Years ago, as I first thought about this issue, I consulted with one of GREY2K USA’s founders, Dr. Jill Hopfenbeck. She once served as the president of a local greyhound adoption group and had treated over 1,000 rescued racers by that time. She listened to me expressing at length my concern about the industry’s threat to kill dogs should our 2008 Massachusetts ballot question pass. She paused and then looked me straight in the eyes and said with all the certainty of her many years of saving greyhounds: “Christine, the best thing that can happen to a greyhound is for racing to end. The injuries stop, the cages open and greyhounds get to become just dogs again. Don’t ever forget that.” 

Whether one agrees with Jill or thinks dog racing is the best invention of 1919, the truth is that we all love our greyhounds. Now it’s time to show it.

We applaud independent networks like that the Greyhound Adoption Action Alliance for saving dogs now and for preparing to help even more greyhounds as tracks wind down operations in Florida. When Amendment 13 passes and as other tracks also close around the country, let’s work together to promote adoption and put the dogs first.


Thursday, April 5, 2018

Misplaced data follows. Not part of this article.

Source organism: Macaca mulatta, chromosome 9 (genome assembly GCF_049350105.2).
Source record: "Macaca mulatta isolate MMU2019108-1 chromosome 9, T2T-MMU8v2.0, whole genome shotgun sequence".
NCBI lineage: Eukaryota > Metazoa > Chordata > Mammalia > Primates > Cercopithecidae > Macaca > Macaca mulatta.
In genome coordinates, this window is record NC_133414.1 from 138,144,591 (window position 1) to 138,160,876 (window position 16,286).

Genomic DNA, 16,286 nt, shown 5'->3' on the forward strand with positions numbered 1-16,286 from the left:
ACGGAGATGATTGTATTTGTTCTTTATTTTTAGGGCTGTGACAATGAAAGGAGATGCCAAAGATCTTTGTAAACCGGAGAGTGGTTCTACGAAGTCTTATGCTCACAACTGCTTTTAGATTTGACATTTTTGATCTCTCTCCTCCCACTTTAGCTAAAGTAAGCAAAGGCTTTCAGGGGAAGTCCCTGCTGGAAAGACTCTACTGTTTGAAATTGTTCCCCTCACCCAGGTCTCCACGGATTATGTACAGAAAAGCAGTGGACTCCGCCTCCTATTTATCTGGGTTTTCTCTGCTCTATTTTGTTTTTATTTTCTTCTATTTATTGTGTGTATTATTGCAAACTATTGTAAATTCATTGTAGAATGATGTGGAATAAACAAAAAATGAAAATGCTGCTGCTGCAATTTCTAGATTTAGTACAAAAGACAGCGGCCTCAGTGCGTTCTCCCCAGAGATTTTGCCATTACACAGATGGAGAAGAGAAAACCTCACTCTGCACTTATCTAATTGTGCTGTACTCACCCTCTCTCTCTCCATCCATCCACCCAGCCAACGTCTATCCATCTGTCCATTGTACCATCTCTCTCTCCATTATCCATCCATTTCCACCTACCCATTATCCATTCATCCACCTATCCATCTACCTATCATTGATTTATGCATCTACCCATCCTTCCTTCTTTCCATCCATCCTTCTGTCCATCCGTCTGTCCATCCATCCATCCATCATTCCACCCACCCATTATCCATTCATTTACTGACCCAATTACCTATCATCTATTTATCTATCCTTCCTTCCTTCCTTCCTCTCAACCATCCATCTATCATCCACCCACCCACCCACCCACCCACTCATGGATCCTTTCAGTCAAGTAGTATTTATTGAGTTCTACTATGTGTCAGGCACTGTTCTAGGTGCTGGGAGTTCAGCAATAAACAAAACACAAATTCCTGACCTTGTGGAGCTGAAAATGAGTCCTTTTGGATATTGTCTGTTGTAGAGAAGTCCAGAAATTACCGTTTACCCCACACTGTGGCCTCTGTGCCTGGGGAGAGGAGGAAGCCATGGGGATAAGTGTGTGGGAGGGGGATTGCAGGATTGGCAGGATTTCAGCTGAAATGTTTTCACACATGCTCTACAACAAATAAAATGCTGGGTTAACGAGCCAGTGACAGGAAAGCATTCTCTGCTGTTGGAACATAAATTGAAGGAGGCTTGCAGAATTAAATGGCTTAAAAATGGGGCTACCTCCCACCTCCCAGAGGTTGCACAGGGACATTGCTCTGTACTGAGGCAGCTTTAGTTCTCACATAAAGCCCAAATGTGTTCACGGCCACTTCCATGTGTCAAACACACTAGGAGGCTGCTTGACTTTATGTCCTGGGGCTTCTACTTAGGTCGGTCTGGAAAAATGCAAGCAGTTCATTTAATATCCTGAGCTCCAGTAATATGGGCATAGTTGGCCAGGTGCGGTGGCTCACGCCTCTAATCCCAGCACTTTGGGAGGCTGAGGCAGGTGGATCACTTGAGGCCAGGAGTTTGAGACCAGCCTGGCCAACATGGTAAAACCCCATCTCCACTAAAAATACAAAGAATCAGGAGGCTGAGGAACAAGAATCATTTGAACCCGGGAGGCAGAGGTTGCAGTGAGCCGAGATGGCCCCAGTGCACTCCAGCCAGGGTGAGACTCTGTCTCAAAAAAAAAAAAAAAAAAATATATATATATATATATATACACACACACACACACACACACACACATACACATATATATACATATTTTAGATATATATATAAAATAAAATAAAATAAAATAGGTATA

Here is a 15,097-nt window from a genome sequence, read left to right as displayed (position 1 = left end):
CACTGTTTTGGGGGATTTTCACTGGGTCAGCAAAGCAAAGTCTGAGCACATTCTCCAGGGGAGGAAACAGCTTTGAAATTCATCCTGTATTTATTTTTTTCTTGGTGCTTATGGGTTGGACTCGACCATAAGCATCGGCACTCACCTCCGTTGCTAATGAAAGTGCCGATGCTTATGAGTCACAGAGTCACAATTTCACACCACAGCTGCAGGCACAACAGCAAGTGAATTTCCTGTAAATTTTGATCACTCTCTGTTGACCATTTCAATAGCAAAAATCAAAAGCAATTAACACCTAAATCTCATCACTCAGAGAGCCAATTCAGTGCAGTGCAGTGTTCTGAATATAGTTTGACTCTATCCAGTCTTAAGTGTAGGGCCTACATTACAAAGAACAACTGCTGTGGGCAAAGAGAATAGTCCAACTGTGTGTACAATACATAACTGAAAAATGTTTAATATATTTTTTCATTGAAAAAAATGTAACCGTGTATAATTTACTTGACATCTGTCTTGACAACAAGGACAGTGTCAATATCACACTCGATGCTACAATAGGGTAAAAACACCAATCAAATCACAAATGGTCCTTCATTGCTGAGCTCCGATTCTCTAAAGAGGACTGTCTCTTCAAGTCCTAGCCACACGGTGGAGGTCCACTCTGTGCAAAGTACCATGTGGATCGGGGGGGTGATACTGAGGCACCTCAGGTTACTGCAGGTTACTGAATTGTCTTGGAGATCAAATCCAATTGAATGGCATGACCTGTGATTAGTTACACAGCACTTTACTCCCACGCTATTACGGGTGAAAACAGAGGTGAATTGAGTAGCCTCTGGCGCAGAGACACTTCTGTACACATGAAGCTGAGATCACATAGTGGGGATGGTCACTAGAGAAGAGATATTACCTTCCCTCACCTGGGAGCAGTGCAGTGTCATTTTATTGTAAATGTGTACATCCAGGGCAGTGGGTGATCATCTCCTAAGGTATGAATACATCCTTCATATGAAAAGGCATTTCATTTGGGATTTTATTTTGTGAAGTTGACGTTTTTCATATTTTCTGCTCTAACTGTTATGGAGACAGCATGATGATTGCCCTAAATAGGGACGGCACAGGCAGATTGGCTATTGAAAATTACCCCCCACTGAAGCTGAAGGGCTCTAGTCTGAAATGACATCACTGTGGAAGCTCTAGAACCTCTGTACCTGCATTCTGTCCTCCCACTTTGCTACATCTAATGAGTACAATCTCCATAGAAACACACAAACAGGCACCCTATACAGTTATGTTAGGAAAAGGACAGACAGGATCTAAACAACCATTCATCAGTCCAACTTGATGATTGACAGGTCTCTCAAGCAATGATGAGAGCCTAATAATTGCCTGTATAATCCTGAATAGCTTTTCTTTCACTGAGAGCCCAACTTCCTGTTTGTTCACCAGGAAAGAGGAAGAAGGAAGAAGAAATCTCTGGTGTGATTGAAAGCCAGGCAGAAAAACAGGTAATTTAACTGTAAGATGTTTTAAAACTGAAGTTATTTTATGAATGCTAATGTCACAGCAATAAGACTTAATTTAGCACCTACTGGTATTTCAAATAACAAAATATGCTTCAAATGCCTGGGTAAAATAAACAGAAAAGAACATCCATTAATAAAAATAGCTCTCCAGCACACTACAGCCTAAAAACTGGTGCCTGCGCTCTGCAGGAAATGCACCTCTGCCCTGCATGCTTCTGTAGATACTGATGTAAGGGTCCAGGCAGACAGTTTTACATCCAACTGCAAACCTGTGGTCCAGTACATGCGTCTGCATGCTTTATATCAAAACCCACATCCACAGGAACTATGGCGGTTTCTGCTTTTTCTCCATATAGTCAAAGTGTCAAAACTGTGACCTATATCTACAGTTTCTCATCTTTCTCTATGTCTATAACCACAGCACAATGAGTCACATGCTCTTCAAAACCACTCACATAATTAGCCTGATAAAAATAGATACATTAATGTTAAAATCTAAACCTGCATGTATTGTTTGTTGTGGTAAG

The Biggest Fight to End Greyhound Racing Worldwide

Twelve of the remaining 18 American dog tracks may soon close.
By Christine Dorchak, President and General Counsel of GREY2K USA Worldwide


November 6, 2018 may well be the biggest moment ever in the worldwide fight to save greyhounds. On that day, the citizens of Florida will go to the ballot box and have the power to end the cruelty of dog racing in the Sunshine State once and for all. You can help, too! Please sign our petition for Florida greyhounds now.


It’s no secret that greyhounds used in racing often pay with their lives. They break their necks, suffer paralysis and some are even electrocuted. A greyhound named TNT Quiet Riot “fractured her spine” and died at the Sanford Orlando track on July 13, 2017. The very next day Rem’s Carmex also broke her back at another track in Pensacola. PorPorPitifullMe was one of several dogs who fell into the live rail and was electrocuted. On average a racing dog dies every three days in Florida!